He further substituted Harsh Mander in his own petition with the Legal Service Authority as the new petitioner. The Chief Justice was quoted as observing“There are 900 foreigners in detention centres and more than one lakh twelve thousand who have mingled with the locals. They are on the electoral list and they are voting. Is this how your government is functioning?…You are committed to bringing a five-star detention centre later? Do that! The existing centres are housing 900 people as against the so many who have been declared foreigners? Why are there not thousands? And If there were to be so many, (in view of the sub-human conditions that infest the centres even now), where will you be?” [emphasis added]

These and a few more instances in his tenure marked a period when the apex court abandoned its legacy of civil rights in favour of state narrative. 

Judicial evasion

Another problematic stance by the CJI was judicial evasion from properly and promptly reviewing State actions alleged to be in violation of fundamental rights. This is apparent from the handling of issues regarding the human rights violations in Kashmir after the abrogation of Article 370 on August 5, 2019. The Indian government placed an absolute embargo on communication and Internet services and there was an arbitrary detention of individuals, including children. 

Despite the gravity of the situation, the Chief Justice did not adopt any effective measures in petitions filed by Kashmir Times editor Anuradha Bhasin (August 16), senior advocate Huzefa Ahmadi (September 16) and Marumalarchi Dravida Munnetra Kazhagam leader Vaiko, and established the executive supremacy in the issues pertaining to Kashmir. Chief Justice Gogoi even failed to prioritise affairs as he declined to hear a constitutional challenge on the amendment by stating, “No time due to Ayodhya hearing”.

Further, the CJI recused himself, without providing sufficient reasons, from hearing civil rights activist Gautam Navlakha’s plea seeking the quashing of an FIR lodged against him in the Koregaon-Bhima violence case. This reduced public confidence and perception of the independence of the Supreme Court. 

Distinguished jurist Dr Faizan Mustafa wrote:

“We don’t know of any personal biases/ prejudices that might constitute reasonable grounds for the en masse recusals…Enlightened citizens and admirers of our Supreme Court, both at home and abroad, are also in shock at the court’s reluctance to take up even habeas corpus petitions…To these people, the most powerful court in the world is suddenly looking timid and docile. For comparison, the British Supreme Court was widely appreciated for its prompt ruling against Prime Minister Boris Johnson’s decision to prorogue Parliament. One hopes our judges too will stand up to the new challenges and, through their judgments, put to rest all apprehensions about their independence. After all, they have taken oaths to adjudicate without fear or favour.”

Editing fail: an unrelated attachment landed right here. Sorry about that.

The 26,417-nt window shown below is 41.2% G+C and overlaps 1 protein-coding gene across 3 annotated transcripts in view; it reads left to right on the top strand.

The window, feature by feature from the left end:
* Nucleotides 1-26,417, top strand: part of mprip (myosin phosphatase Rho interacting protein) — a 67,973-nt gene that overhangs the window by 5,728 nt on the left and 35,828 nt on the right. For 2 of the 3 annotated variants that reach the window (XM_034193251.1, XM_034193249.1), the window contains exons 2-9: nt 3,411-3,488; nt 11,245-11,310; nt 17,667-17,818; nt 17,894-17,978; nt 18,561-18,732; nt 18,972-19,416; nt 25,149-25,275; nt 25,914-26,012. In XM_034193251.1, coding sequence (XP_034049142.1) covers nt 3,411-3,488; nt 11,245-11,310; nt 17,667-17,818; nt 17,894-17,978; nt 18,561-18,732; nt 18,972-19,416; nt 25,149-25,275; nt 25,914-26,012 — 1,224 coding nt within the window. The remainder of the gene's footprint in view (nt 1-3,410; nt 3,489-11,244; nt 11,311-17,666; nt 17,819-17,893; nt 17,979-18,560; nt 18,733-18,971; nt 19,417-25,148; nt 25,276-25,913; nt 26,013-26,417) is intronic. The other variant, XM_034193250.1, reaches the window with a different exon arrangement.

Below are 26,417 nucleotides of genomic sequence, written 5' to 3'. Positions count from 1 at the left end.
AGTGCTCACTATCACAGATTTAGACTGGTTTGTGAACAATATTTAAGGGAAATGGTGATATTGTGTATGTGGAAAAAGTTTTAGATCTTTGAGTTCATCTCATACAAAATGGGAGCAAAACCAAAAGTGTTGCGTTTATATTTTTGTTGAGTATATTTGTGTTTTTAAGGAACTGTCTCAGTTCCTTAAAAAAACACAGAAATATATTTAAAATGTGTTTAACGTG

The sexual harassment probe against CJI Gogoi

The sexual harassment allegation against Gogoi was the most controversial incident of his tenure but how it was dealt with created more complications. Instead of constituting an independent panel to hear the allegations, Gogoi himself appointed Justice SA Bobde to conduct an inquiry. Subsequently, the inquiry committee gave a clean chit to the CJI. 

The committee departed from the procedure as set out under the law to the extent that it continued with the proceedings despite the complainant withdrawing from the proceedings. 

Commenting on this complete incident and methodology of inquiry, lawyer Gautam Bhatia wrote:

“…what the Supreme Court has done is to undermine the gains of the last two decades in one fell stroke. The Supreme Court has told us that when it comes to one of its own, imbalances of power don’t matter, due process doesn’t matter, and basic norms of justice don’t matter.”

The failure to uphold the integrity of the collegium 

The appointments to the Supreme Court under the collegium led by Chief Justice Gogoi raised many eyebrows and were marred with controversies.